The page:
Pan African Resources strives to minimise potentially negative social impacts caused by our mining operations while promoting opportunities for the local communities. To this end, we are committed to monitoring, measuring and managing the social and economic impacts created by our operations, in line with our approved SLPs. The Group reports annually to the DMR – including an assessment of the potential impact and action plans where deviations are identified.

Our operations engage in a range of development projects and community relations activities, which promotes the sustainable welfare within the communities. In addition, wherever possible, the Group promotes responsible and ethical management of its supply chain by encouraging suppliers to support local economic development.

The Group is committed to upholding and promoting the human rights of our employees and contractors, our suppliers, and the communities in which we operate. We recognise people’s rights to culture, heritage and tradition through identifying, recording and supporting indigenous cultural heritage.


Barberton Mines is a primary employer in an area with unemployment of approximately 37%.

To address the needs of the community in a fair and effective manner, the mine established a fully staffed CSI office. The staff consists of a CSI officer, a dedicated community liaison officer, three support staff and an intern.

The community liaison officer attends monthly ward council meetings to discuss and identify potential beneficiaries of the CSI programme. The CSI office then selects appropriate projects within the community. This is done in close consultation with the community and all selected projects are registered with the Ward Independent Development Plan of the Umjindi Local Municipality.

Barberton Mines has established a Transformation Trust to generate additional funds to invest back into the community, through encouraging our suppliers to contribute 1.0% of their contract value to the Trust. The objectives of the Trust are to improve the quality of life of the local community, to create jobs and to promote socio-economic development.
A primary CSI focus is on education. In the previous year Barberton Mines completed the ZAR13 million Sinqobile Primary School for 950 learners. This school has 24 classrooms, a Grade R block (pre-school), sports fields and a multimedia centre. With the completion of the school the teacher: learner ratio has decreased from 1: 70 to 1: 54.

During the year under review the mine built eight additional classrooms at the Sinqobile Primary School, which further reduced the teacher: learner ratio to an acceptable 1: 34. The new buildings include a science lab, a computer lab and a library. Barberton Mines also donated all the furniture and equipment required for these new classrooms.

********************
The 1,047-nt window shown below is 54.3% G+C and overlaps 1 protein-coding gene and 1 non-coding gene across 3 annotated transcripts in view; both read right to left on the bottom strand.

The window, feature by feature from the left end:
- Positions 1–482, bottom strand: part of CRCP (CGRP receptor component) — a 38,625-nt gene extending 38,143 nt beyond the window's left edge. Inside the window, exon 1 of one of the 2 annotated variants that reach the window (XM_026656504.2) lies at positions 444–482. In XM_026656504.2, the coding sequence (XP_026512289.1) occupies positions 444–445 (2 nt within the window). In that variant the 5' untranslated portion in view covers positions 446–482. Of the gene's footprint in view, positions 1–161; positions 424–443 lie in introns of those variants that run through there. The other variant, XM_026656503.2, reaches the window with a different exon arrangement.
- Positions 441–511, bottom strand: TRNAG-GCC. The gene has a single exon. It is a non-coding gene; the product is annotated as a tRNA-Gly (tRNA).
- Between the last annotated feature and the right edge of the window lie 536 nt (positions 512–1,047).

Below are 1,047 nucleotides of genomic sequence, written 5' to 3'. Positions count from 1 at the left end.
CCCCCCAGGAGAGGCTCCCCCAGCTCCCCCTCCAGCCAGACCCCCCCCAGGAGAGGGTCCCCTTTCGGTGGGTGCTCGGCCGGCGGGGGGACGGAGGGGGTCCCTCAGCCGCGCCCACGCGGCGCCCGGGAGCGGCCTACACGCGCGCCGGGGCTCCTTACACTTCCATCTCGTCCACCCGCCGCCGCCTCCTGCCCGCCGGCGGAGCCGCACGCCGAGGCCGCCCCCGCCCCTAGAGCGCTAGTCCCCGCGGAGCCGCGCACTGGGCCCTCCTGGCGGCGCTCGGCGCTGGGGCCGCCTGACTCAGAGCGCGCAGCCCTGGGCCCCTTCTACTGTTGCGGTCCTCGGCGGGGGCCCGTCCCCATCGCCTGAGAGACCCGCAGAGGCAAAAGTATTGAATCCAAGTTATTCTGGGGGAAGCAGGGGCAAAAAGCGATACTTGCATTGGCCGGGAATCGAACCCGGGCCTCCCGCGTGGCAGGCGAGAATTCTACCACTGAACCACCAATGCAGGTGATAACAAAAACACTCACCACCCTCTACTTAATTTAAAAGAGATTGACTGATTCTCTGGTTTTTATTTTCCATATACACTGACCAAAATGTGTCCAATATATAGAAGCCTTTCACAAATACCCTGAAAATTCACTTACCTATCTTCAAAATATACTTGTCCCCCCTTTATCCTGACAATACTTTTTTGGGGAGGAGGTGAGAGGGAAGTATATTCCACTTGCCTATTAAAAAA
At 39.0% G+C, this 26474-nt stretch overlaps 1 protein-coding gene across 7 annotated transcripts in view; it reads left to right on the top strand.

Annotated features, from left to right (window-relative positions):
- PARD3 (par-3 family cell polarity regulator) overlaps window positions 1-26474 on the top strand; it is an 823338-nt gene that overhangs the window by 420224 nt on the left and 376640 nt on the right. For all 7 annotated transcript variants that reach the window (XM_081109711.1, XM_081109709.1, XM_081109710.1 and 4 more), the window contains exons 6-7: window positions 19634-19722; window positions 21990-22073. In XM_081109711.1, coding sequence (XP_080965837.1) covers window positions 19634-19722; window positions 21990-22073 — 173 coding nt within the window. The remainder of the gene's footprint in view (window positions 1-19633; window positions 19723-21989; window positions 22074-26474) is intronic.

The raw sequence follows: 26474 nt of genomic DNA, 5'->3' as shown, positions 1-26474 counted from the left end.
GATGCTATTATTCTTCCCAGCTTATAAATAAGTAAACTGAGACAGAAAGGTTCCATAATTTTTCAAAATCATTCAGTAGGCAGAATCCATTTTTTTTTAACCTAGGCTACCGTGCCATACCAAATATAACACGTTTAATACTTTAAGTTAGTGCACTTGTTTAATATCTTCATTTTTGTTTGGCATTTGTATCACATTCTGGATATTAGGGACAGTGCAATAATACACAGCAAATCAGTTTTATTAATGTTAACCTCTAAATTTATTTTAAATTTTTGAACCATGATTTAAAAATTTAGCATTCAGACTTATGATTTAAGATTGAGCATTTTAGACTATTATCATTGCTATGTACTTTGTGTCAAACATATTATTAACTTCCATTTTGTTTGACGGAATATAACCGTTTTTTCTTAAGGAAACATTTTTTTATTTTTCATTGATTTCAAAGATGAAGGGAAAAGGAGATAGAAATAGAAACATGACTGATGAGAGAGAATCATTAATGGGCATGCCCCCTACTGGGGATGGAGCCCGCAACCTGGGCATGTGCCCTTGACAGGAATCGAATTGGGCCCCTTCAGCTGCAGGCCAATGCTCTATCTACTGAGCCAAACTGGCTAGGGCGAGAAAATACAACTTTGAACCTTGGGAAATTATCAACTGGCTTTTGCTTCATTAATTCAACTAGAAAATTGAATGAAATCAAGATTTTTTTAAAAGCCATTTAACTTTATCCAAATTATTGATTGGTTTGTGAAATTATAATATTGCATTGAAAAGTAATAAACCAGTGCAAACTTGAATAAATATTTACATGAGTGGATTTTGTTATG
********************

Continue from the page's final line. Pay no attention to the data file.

At the Emjindini Secondary School Project the Trust funded a fully equipped science lab (Grade 10 to 12), from which 120 learners are currently benefiting. The Trust also funded five temporary classrooms to house learners while the school is being refurbished.

To date ZAR1.0 million has been spent on renovating and converting the old Sheba Mine Hostel into four classrooms and a library facility for the Kaap Vallei Primary School.

During the year the Trust also sponsored 16 full-time bursaries to the value of ZAR2.0 million in the fields of Geology, Mining Engineering, Mechanical Engineering and Mineral Surveying. These bursaries include the full tuition fee, accommodation, a monthly stipend and prescribed textbooks.


Representatives of the mine attend monthly and quarterly human settlement and LED meetings of the local Govan Mbeki municipality. The total CSI contribution to community projects in the year amounted to ZAR3.9 million. Evander Mines undertook several projects that support the implementation of the local Independent Development Plans, including those set out below:

  • Conversion and renovation of 42 old hostel rooms at Musimuhle Village into family unit accommodation.
  • The old hostel block at Winkelhaak hostel was converted into a school. The project commenced in October 2013 and was handed over in January 2014. It now benefits 290 children. On completion of the next phase of the project the school will accommodate 600 children.
  • The building of a ZAR6.5 million bakery and retail stalls in the Embalenhle township is on schedule. The equipment has been purchased and is being installed and the bakery is expected to be operational by September 2014. The bakery will provide bread to the community.


Phoenix Platinum identified five feeder communities as community stakeholders. The management team regularly visits the communities and liaises closely with the ward councillors on the needs of the communities.

The lack of potable water was identified as a primary need for these communities and a decision was reached with the ward councillor to address this challenge through constructing a solar powered borehole. This borehole was commissioned during the prior financial year and provides clean and free water to 40 households. During 2014, Phoenix Platinum handed over a second solar powered borehole to the Modderspruit/Bapong community at the local community hall which is the water source for 50 families.

The community members pay for municipal water supplied by water trucks. Our small token goes a long way in making life easier for some families.